Obviously, the listing omits children. It is likely that it also omits some adult inhabitants who did not want to be registered, for example, individuals who came from neighboring small towns and villages, but did not have the valuable and coveted permit to reside in Kraków. Such individuals lived as unregistered boarders, sheltered by registered friends, relatives, or business associates. From the census, we can infer that in 1790-2 at least eight families, a total of 18 adults, lived in building 203. Several things can be deduced from this list. If Jozef, who became Jozef Aleksandrowicz, had lived in Building 203 in 1790-2, he would not have been listed, because he was only eight years old at the time of the census. However, if, as I assume, his father's name was Herschel and his grandfather David, than the family did not live in this building, and probably did not own it then. It would appear that the family acquired this house after 1792 but before 1802. As can be seen from the Tables, nobody in this house had a surname in 1790-1792. Individuals were identified by their own profession: such as "seal maker" or "tailor", their father's profession: "son of the butcher", their father's name: "Kalman's", "son of Hershel", "son of Isaac", or even by relationship to a better known person, such as: "son-in-law of Shmerl". I also found it interesting that the 71-year-old tailor had a 30-year-old wife, and that women were listed as white-haired. This may sound peculiar, but it is the exact translation of the Polish term used in the census.


Inhabitants of Building 203 in Kazimierz/Kraków in 1790-2. (English translation).

Building No.            Name                 Male     Years   White-haired   Years
               Mayer Dranes                    1        53
                       Wife Keila                                  1           50
               Hershel the seal-maker          1        30  
                       Wife Sorl                                   1           20
               Feivel  of the Kalmans          1        24
                       Wife Hinde                                  1           24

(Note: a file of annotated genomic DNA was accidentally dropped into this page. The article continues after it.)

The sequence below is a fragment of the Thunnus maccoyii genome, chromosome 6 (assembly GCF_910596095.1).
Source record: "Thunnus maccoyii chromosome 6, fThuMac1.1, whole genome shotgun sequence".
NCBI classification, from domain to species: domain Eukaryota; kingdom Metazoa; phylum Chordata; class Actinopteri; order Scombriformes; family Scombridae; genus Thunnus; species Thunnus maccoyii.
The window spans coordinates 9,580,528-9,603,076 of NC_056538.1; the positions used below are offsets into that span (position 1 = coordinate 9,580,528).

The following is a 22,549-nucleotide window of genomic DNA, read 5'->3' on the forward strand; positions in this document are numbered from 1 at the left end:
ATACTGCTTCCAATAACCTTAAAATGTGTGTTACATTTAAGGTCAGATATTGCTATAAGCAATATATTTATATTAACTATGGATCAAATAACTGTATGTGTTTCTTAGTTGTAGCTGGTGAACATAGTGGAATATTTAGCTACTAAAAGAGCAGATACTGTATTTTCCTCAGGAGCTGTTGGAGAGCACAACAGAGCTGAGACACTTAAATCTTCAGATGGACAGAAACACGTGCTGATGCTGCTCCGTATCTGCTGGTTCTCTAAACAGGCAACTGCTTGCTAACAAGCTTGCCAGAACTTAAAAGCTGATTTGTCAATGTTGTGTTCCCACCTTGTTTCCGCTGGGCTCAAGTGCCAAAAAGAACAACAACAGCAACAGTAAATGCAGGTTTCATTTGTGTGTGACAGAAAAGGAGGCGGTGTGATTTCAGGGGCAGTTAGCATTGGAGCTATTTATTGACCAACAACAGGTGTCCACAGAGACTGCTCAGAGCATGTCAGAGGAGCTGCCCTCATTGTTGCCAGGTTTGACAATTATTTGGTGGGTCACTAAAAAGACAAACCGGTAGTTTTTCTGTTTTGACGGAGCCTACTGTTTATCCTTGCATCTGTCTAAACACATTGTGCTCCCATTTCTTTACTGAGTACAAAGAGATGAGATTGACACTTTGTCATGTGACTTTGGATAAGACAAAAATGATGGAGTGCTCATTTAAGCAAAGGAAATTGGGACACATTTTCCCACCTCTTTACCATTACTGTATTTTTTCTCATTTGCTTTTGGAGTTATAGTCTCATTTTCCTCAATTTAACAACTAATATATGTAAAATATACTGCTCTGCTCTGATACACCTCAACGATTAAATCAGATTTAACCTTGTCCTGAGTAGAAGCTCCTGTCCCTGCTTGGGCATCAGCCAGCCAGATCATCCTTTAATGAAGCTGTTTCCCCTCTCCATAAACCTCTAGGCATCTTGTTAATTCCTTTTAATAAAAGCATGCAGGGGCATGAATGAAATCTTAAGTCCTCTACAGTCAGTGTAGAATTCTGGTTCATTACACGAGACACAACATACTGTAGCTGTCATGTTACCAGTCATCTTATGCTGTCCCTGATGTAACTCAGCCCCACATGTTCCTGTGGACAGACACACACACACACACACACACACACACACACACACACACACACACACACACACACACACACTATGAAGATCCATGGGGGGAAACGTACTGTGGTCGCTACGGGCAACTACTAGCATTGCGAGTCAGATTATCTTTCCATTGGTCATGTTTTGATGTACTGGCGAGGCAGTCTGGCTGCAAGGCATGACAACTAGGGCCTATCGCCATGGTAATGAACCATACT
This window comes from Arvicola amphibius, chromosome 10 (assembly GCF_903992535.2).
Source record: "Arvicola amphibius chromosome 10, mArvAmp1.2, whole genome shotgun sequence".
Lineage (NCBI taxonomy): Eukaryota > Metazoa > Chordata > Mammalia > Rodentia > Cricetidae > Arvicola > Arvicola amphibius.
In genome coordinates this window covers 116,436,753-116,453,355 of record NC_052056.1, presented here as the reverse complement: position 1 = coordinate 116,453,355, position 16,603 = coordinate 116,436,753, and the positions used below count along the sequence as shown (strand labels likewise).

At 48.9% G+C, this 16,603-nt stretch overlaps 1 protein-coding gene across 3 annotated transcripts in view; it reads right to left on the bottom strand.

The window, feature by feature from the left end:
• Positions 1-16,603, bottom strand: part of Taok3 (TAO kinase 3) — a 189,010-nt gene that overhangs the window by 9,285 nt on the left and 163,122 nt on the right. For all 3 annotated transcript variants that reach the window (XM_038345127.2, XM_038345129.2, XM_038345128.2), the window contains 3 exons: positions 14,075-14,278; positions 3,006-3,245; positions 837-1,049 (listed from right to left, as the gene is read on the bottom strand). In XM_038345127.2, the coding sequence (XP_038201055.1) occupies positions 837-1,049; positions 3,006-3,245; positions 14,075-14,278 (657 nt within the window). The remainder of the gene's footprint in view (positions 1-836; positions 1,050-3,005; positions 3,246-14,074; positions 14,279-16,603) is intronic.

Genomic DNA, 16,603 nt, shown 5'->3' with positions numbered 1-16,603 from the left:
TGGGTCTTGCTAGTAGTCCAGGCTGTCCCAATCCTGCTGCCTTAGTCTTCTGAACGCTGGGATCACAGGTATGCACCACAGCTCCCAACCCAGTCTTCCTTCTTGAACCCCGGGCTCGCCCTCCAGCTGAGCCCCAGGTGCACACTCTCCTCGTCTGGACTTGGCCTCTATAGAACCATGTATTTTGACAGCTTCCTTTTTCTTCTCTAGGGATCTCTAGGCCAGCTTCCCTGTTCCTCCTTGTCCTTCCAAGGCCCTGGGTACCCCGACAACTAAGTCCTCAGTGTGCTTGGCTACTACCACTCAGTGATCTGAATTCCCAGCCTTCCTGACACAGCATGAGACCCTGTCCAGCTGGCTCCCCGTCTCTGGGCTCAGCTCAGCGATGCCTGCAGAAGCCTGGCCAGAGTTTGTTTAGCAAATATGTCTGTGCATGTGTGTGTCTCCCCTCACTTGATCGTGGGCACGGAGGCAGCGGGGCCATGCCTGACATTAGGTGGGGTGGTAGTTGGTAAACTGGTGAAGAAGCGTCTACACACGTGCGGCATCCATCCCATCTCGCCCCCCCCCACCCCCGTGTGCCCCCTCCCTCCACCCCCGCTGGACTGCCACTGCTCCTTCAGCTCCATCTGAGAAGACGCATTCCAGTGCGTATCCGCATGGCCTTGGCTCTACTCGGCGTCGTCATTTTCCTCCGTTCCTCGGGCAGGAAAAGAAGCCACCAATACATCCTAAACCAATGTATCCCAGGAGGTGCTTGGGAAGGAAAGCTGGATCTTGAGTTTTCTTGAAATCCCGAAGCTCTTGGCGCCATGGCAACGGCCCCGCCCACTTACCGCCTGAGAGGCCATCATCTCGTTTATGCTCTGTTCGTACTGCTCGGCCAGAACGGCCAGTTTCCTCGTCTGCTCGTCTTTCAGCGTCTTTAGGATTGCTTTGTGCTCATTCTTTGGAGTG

Moses son-in-law of Schmerl     1        30
                       Wife Rachel                                 1           40
               Chaim son of Isaac              1        40          
                       Wife Feige                                  1           36
               Abram son of Hershel            1        45 
                       Wife Rachel                                 1           40
                       Daughter Taube                              1           22
               Jebel son of the butcher        1        40      
                       Wife Itl                                    1           36
                       Son Hershel                                 1           20 
               Moses the tailor                1        71
                       Wife Rachel                                 1           30

Jozef Aleksandrowicz had two sons, Menashe and Izrael Eliasz, both of whom married and had large families that carried the Aleksandrowicz name. Throughout most of the nineteenth century Dobrysz, Jozef's widow, and both sons and their families, lived in building 203. The first indication that the family moved, perhaps after the death of the matriarch Dobrysh, is the first record of a different address that occurred in the birth certificate of Malka Reisel Aleksandrowicz, born on January 23, 1874, daughter of Menashe's son, Jozef Aleksandrowicz, and his wife Rachel née Drezner, who in 1874 lived in a desirable building, Number 169, on today's Kupa Street, next to the Isaac Synagogue. The census of 1881, Volume 100-174, of District VIII of Kraków, shows that building Number 168 housed the Isaac Synagogue (Boznica Izaka) and had no inhabitants. The building listed next, Number 169, on Kupa Street, had only three apartments. In apartment Number 1 lived Menashe Aleksandrowicz. Menashe was born in 1818, so in 1881 he was 63 years old. According to the census, he lived alone, his wife, Lea née Katzner, having died earlier. In the census, his religion was given as Israelite, his language as German, and his profession as a seller of victuals. He was said to be a permanent inhabitant of Kraków, i.e., he had the official right to reside in Kraków, and he was able to read and write.

On a separate page of the 1881 census, was listed Menashe's son, Jozef, living in apartment Number 2. This Jozef, born in 1845, was named after his grandfather, Menashe's father. He, too, was described as a permanent resident of Kraków, and able to read and write. His religion was given as Mosaic, but, interestingly, his language was listed as Polish. He was said to be engaged in commerce, along with his father. Living with him in apartment Number 2 was his wife Rachel, daughter of Szaia Jozua Drezner, born in 1847, and his children, Jakub, born 6 June 1866; David, born 24 June 1867; Hana, born 1869; Malka, born 1873; Szyja (later known as Jozua), born 1877; and Rywka, born 1879. Attached to the page was a separate sheet of paper, issued and glued in on May 1, 1881; it was a birth certificate of "Jakub Aleksandrowicz, son of Jozef and Rachel", certifying that he was born in Kraków on June 6, 1866. The document was signed by one "Wenner, deputy clerk maintaining israelite metrical records in Kraków". This Jakub Aleksandrowicz was a grandson of Menashe and eventually became my grandfather.